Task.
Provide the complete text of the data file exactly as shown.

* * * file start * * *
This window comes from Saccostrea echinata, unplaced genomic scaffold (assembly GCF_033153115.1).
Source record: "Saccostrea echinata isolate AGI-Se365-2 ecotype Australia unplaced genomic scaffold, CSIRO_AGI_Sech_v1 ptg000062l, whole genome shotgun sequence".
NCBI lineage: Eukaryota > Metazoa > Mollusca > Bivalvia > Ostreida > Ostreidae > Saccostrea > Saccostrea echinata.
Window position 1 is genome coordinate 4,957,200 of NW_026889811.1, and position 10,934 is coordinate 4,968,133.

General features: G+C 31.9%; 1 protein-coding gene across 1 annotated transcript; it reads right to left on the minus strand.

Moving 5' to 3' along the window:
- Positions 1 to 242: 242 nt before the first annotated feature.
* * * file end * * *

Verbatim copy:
This window comes from Saccostrea echinata, unplaced genomic scaffold (assembly GCF_033153115.1).
Source record: "Saccostrea echinata isolate AGI-Se365-2 ecotype Australia unplaced genomic scaffold, CSIRO_AGI_Sech_v1 ptg000062l, whole genome shotgun sequence".
NCBI lineage: Eukaryota > Metazoa > Mollusca > Bivalvia > Ostreida > Ostreidae > Saccostrea > Saccostrea echinata.
Window position 1 is genome coordinate 4,957,200 of NW_026889811.1, and position 10,934 is coordinate 4,968,133.

General features: G+C 31.9%; 1 protein-coding gene across 1 annotated transcript; it reads right to left on the minus strand.

Moving 5' to 3' along the window:
- Positions 1 to 242: 242 nt before the first annotated feature.